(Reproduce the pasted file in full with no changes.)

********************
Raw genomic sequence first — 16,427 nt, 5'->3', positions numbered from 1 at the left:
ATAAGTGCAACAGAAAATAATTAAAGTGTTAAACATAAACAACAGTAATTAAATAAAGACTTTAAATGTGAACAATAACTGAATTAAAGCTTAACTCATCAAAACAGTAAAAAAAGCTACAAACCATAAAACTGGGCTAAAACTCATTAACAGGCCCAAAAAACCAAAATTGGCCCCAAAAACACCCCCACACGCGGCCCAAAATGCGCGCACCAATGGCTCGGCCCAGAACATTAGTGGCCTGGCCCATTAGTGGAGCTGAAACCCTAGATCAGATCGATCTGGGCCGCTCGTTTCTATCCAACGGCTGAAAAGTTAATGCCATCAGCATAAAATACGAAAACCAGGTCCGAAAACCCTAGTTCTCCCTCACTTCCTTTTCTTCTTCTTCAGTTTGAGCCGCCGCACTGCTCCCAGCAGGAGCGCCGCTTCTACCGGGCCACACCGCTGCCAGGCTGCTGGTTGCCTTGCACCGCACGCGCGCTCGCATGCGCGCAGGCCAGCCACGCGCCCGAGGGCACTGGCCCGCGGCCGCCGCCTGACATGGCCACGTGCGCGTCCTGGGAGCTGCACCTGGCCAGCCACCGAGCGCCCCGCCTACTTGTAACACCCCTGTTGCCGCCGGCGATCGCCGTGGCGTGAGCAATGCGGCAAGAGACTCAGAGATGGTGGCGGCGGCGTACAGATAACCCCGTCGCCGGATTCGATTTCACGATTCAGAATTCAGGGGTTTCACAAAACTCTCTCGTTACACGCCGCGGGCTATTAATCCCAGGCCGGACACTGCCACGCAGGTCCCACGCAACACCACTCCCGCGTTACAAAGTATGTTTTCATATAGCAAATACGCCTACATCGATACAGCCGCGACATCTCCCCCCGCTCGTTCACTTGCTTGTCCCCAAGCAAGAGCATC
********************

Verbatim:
Raw genomic sequence first — 16,427 nt, 5'->3', positions numbered from 1 at the left:
ATAAGTGCAACAGAAAATAATTAAAGTGTTAAACATAAACAACAGTAATTAAATAAAGACTTTAAATGTGAACAATAACTGAATTAAAGCTTAACTCATCAAAACAGTAAAAAAAGCTACAAACCATAAAACTGGGCTAAAACTCATTAACAGGCCCAAAAAACCAAAATTGGCCCCAAAAACACCCCCACACGCGGCCCAAAATGCGCGCACCAATGGCTCGGCCCAGAACATTAGTGGCCTGGCCCATTAGTGGAGCTGAAACCCTAGATCAGATCGATCTGGGCCGCTCGTTTCTATCCAACGGCTGAAAAGTTAATGCCATCAGCATAAAATACGAAAACCAGGTCCGAAAACCCTAGTTCTCCCTCACTTCCTTTTCTTCTTCTTCAGTTTGAGCCGCCGCACTGCTCCCAGCAGGAGCGCCGCTTCTACCGGGCCACACCGCTGCCAGGCTGCTGGTTGCCTTGCACCGCACGCGCGCTCGCATGCGCGCAGGCCAGCCACGCGCCCGAGGGCACTGGCCCGCGGCCGCCGCCTGACATGGCCACGTGCGCGTCCTGGGAGCTGCACCTGGCCAGCCACCGAGCGCCCCGCCTACTTGTAACACCCCTGTTGCCGCCGGCGATCGCCGTGGCGTGAGCAATGCGGCAAGAGACTCAGAGATGGTGGCGGCGGCGTACAGATAACCCCGTCGCCGGATTCGATTTCACGATTCAGAATTCAGGGGTTTCACAAAACTCTCTCGTTACACGCCGCGGGCTATTAATCCCAGGCCGGACACTGCCACGCAGGTCCCACGCAACACCACTCCCGCGTTACAAAGTATGTTTTCATATAGCAAATACGCCTACATCGATACAGCCGCGACATCTCCCCCCGCTCGTTCACTTGCTTGTCCCCAAGCAAGAGCATC